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‘Tis the season to get sick. Denver swung from 90 degrees to snowfall in less than 24 hours, California is burning and here in Chicago we’ve decided to skip fall. Whenever I’m ill, I remember how my dad traveled 14 hours to bring me his home cooked pepper soup (a Nigerian delicacy) when I was a freshman. Traveling across even more time zones today, you’ll taste stunning pies and learn how generations are defying stereotypes. Check for the answer to yesterday’s quiz at the end. But first, “Rouse Yourself” with OZY’s Hump Day Playlist.
The Justice Department moved Tuesday to take over President Trump’s defense from his private lawyers against a defamation suit brought by E. Jean Carroll, a former Elle magazine columnist who has accused him of raping her in the 1990s, decades before Trump entered the White House. Meanwhile the police chief of Rochester resigned amid protests over the death of Daniel Prude, a Black man who died after officers put a spit hood on him in March.
We declare it: Cariumas are the shoes of this fall. The beautiful colors and suede fabric of these sustainable, stylish and crazy comfortable sneakers will bring you those cozy fall feelings wherever you are.
Better yet, for a limited time, OZY readers get $15 off these premium kicks. Order now with code OZYxCariuma before they sell out again!
Former New York Times columnist Adam Bryant and Chevron executive Rhonda Morris are interviewing top Black executives in a new LinkedIn series, “Leading in the B-Suite.” Their guests include OZY co-founder and CEO Carlos Watson, Bob Johnson (co-founder of BET) and Ursula Burns (former CEO of Xerox and VEON), among others.
It’s a welcome change that companies are appointing top executives of color. But asking anyone to slot into a top executive role amid a pandemic, recession and a racially charged environment is a tall ask. These executives face a glass cliff — potentially high rewards, but an equally high risk of falling off.
Executives of color deserve elevation — as do the producers who work in the shadows to bring out some of your favorite music hits.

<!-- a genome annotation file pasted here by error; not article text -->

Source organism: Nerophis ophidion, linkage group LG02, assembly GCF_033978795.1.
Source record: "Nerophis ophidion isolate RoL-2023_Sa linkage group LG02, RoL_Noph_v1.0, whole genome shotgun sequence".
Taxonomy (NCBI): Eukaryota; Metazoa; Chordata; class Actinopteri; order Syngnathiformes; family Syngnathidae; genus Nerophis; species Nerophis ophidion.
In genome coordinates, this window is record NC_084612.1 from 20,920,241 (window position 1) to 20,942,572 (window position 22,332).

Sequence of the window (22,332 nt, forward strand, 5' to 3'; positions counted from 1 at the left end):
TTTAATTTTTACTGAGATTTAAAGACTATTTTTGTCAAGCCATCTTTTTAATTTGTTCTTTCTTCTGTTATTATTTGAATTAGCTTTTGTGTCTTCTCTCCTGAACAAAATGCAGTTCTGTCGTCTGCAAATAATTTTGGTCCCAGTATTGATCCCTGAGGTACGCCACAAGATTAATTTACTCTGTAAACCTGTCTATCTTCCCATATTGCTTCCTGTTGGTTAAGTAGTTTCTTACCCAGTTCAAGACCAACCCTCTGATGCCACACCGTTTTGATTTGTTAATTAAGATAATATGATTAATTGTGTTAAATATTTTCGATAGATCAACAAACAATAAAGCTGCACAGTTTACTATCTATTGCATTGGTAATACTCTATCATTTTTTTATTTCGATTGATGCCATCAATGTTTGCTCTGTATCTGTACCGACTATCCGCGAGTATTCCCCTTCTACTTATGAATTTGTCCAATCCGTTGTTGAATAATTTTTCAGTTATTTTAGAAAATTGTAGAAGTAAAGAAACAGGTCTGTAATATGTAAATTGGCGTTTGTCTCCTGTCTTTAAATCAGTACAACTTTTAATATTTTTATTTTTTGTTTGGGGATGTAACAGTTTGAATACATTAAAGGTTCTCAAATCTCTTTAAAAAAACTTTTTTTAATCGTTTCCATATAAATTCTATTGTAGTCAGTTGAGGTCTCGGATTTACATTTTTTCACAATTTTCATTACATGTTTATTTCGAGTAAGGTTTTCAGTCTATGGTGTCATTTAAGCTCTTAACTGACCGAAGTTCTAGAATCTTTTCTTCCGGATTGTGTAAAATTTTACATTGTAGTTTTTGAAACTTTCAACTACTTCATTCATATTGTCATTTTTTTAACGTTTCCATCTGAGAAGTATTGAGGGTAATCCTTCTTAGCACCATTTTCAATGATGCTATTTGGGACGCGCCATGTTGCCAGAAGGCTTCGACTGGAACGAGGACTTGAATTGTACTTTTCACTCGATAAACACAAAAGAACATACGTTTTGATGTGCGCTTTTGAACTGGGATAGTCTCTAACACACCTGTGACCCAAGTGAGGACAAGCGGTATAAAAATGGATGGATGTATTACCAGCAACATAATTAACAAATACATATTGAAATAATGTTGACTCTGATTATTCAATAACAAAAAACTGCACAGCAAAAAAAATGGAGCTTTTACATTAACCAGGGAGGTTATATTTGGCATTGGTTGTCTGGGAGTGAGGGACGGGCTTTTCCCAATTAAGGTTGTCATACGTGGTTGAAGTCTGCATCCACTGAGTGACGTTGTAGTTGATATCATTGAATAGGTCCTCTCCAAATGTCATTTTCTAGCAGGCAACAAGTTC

behind the music
1. Alex Da Kid
Otherwise known as Alexander Junior Grant, this 38-year-old record producer and songwriter from London started off as a promising young soccer player and has since won multiple Grammy nominations, producing smash hits like the Eminem and Rihanna hit “Love the Way You Lie," which went No. 1 for seven weeks on the Billboard Hot 100.
Black women constitute less than 1 percent of music producers, so when Canadian producer Ebony Oshunrinde, better known as WondaGurl, produced “Crown” for Jay Z at the age of 16, it was truly groundbreaking. She had won Toronto’s Battle of The Beat Makers competition a year earlier and has since gone on to produce for Travis Scott’s “No Bystanders”, Mariah’s “One Mo’ Gen” and much, much more.
Michael "Finatik" Mulé and Isaac "Zac" DeBoni might be from Perth, Australia, but this production duo has shaped more hit American songs than you can think of. If Kanye’s “Everything We Need” featuring Ty Dolla $ign or A$AP Rocky’s “L$D” don’t sound familiar, take a listen to Wiz Khalifa’s “Promises.”
We can’t promise you $$, but can give you a shot at being on a cool new TV show — and love.
The Science of Dating
Wanted: Single Men. OZY’s groundbreaking new series will use scientific methods to match compatible couples. If you live in the Chicago area and are ready to get serious about settling down and finding the perfect match, just fill out the application here.
Each of us is a product of our generation. And each generation has the ability to surprise others.
1. X Losing Hope?
It’s not Generation Z and Millennials, who have most of their careers and lives ahead of them, nor Boomers, who are the most vulnerable because of their age, who are losing hope amid the pandemic. It’s Gen X that’s the most distrustful of the future, surveys show. Read more.
2. Gen Z Says No
To working before college, that is. They’re more keen on pursuing education than their predecessors, are less likely to have a driver’s license and are super picky about their profession. All of that is combining to make them the least likely generation in American history to work while they’re teenagers. Read more.
3. The Next Hoops Hotbed
The next generation of top foreign basketball imports might come from the Philippines. Kai Sotto, the 18-year-old who ranked 65 in the U.S. class of 2020 and is joining the G League, could become his country’s first homegrown NBA player. He won’t be the last. Read more.
It’s time for those pies I promised. I had eaten when I started writing about them ... but I’m hungry again.
Call it the South African Shepherd’s Pie if you like, but forget those English mashed potatoes and instead revel in a combination of minced meat, dried fruit and curry. It’s topped off with either an egg custard or pastry. The dish has roots in the Cape Malay community that’s descended from enslaved Asian workers shipped to Cape Town by the Dutch East India Company.
2. Yam Pie
This Guyanese pie consists of yams, cabbage, grated cheese, butter, and onions! Although it doesn’t have meat, its flavors will remind you of the best pies you’ve had — and then go one better.
3. Nigerian Meat Pie
It’s not made in a pan or shareable dish where you have to fend off the hands of others. It doesn’t have fruit or cheese in it. It’s moist, handheld and comes with minced meat, potatoes and carrots. What else do you need in this life of sin?